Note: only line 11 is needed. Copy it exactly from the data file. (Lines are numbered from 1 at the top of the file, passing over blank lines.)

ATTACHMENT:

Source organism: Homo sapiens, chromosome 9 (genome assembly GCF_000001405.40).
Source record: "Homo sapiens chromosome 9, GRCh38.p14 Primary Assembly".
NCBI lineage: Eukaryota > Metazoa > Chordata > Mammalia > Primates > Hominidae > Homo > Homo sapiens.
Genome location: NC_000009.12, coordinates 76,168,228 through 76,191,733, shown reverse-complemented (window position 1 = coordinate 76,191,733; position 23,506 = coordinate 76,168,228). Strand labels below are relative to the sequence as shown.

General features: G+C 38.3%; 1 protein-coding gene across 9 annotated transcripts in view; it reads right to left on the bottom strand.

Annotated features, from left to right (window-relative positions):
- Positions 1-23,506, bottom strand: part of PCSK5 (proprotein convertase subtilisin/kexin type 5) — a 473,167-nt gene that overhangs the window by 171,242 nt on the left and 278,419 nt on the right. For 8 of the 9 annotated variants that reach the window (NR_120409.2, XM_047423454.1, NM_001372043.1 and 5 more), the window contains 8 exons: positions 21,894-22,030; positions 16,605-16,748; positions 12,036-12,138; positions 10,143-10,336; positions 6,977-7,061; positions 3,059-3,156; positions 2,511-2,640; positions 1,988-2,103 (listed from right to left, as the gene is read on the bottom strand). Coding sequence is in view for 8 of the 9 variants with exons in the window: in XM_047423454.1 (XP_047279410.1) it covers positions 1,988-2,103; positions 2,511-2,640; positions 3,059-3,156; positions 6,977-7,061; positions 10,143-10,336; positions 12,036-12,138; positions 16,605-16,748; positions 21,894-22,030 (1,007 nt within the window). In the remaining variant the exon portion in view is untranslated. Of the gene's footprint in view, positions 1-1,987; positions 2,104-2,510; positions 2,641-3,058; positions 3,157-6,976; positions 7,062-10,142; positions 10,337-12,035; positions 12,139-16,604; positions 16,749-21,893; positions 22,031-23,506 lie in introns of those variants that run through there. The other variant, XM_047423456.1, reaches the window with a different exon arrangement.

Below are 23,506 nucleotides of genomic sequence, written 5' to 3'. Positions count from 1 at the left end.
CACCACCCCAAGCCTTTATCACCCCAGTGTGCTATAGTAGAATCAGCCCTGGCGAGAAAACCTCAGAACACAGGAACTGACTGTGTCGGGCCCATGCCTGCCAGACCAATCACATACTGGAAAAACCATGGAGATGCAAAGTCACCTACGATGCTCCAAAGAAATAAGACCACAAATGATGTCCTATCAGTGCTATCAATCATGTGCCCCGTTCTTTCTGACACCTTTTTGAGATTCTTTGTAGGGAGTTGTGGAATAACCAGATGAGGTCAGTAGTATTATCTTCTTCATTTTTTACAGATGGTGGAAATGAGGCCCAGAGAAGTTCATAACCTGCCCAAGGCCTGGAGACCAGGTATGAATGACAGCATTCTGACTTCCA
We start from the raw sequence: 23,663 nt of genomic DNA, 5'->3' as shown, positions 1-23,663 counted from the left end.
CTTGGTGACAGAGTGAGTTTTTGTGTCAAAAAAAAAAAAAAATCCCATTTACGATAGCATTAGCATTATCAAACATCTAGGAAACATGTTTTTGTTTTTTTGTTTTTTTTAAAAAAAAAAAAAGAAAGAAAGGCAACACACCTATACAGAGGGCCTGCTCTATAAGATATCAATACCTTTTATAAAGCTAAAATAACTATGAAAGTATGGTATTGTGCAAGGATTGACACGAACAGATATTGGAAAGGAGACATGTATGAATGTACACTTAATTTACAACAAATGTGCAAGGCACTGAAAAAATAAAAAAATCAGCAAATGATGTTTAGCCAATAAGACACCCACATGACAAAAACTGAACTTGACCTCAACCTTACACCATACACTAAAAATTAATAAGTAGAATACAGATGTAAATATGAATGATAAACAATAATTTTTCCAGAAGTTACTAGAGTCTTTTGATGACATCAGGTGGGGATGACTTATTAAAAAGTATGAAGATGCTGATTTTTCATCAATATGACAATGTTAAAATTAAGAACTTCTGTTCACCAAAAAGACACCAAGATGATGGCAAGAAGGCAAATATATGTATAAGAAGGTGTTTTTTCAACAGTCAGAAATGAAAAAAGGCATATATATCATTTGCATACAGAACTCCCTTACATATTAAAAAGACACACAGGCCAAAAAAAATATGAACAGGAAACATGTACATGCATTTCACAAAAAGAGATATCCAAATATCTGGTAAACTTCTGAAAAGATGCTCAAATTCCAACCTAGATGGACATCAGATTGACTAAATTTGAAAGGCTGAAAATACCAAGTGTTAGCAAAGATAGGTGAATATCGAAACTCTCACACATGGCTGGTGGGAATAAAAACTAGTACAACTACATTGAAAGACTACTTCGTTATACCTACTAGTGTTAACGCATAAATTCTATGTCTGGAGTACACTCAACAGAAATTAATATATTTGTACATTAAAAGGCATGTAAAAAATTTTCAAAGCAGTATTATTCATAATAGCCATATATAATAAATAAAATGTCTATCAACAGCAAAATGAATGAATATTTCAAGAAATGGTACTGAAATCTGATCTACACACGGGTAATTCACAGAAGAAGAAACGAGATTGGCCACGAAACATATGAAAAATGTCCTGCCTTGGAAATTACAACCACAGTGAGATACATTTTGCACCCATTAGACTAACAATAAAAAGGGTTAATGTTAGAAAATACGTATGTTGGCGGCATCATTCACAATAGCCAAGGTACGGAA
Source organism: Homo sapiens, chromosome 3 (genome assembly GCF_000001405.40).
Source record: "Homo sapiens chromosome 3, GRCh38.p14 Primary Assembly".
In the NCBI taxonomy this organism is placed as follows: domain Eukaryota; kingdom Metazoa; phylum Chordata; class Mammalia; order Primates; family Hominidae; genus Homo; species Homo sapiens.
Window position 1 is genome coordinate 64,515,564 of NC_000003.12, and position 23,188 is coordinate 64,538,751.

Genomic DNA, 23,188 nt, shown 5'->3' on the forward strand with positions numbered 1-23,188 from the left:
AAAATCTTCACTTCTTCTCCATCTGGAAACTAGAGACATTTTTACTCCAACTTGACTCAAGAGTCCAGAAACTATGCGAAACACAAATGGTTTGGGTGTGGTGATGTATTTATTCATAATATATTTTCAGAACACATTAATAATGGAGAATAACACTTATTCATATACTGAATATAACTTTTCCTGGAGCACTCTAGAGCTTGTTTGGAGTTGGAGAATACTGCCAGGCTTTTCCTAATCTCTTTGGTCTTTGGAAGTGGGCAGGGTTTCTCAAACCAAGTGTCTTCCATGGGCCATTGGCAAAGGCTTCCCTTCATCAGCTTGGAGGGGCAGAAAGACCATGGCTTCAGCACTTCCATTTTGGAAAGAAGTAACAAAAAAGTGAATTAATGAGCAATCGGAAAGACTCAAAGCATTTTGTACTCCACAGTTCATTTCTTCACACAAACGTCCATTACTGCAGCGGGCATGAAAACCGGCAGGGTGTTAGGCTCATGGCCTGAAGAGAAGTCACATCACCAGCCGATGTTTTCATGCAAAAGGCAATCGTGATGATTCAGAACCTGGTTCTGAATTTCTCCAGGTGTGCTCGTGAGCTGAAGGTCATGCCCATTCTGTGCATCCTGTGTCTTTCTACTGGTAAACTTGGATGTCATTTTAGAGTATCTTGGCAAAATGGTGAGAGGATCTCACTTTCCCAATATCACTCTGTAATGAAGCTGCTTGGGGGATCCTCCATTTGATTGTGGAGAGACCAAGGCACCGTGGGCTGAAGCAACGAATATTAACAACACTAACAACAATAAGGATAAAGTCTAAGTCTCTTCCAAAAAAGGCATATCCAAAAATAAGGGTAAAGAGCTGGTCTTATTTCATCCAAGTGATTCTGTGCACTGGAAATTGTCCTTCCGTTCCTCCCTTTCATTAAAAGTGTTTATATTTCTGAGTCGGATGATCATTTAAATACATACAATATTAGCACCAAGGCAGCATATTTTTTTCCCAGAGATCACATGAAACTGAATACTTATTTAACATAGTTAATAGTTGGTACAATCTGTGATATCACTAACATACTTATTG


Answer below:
CTTGGTGACAGAGTGAGTTTTTGTGTCAAAAAAAAAAAAAAATCCCATTTACGATAGCATTAGCATTATCAAACATCTAGGAAACATGTTTTTGTTTTTTTGTTTTTTTTAAAAAAAAAAAAAGAAAGAAAGGCAACACACCTATACAGAGGGCCTGCTCTATAAGATATCAATACCTTTTATAAAGCTAAAATAACTATGAAAGTATGGTATTGTGCAAGGATTGACACGAACAGATATTGGAAAGGAGACATGTATGAATGTACACTTAATTTACAACAAATGTGCAAGGCACTGAAAAAATAAAAAAATCAGCAAATGATGTTTAGCCAATAAGACACCCACATGACAAAAACTGAACTTGACCTCAACCTTACACCATACACTAAAAATTAATAAGTAGAATACAGATGTAAATATGAATGATAAACAATAATTTTTCCAGAAGTTACTAGAGTCTTTTGATGACATCAGGTGGGGATGACTTATTAAAAAGTATGAAGATGCTGATTTTTCATCAATATGACAATGTTAAAATTAAGAACTTCTGTTCACCAAAAAGACACCAAGATGATGGCAAGAAGGCAAATATATGTATAAGAAGGTGTTTTTTCAACAGTCAGAAATGAAAAAAGGCATATATATCATTTGCATACAGAACTCCCTTACATATTAAAAAGACACACAGGCCAAAAAAAATATGAACAGGAAACATGTACATGCATTTCACAAAAAGAGATATCCAAATATCTGGTAAACTTCTGAAAAGATGCTCAAATTCCAACCTAGATGGACATCAGATTGACTAAATTTGAAAGGCTGAAAATACCAAGTGTTAGCAAAGATAGGTGAATATCGAAACTCTCACACATGGCTGGTGGGAATAAAAACTAGTACAACTACATTGAAAGACTACTTCGTTATACCTACTAGTGTTAACGCATAAATTCTATGTCTGGAGTACACTCAACAGAAATTAATATATTTGTACATTAAAAGGCATGTAAAAAATTTTCAAAGCAGTATTATTCATAATAGCCATATATAATAAATAAAATGTCTATCAACAGCAAAATGAATGAATATTTCAAGAAATGGTACTGAAATCTGATCTACACACGGGTAATTCACAGAAGAAGAAACGAGATTGGCCACGAAACATATGAAAAATGTCCTGCCTTGGAAATTACAACCACAGTGAGATACATTTTGCACCCATTAGACTAACAATAAAAAGGGTTAATGTTAGAAAATACGTATGTTGGCGGCATCATTCACAATAGCCAAGGTACGGAA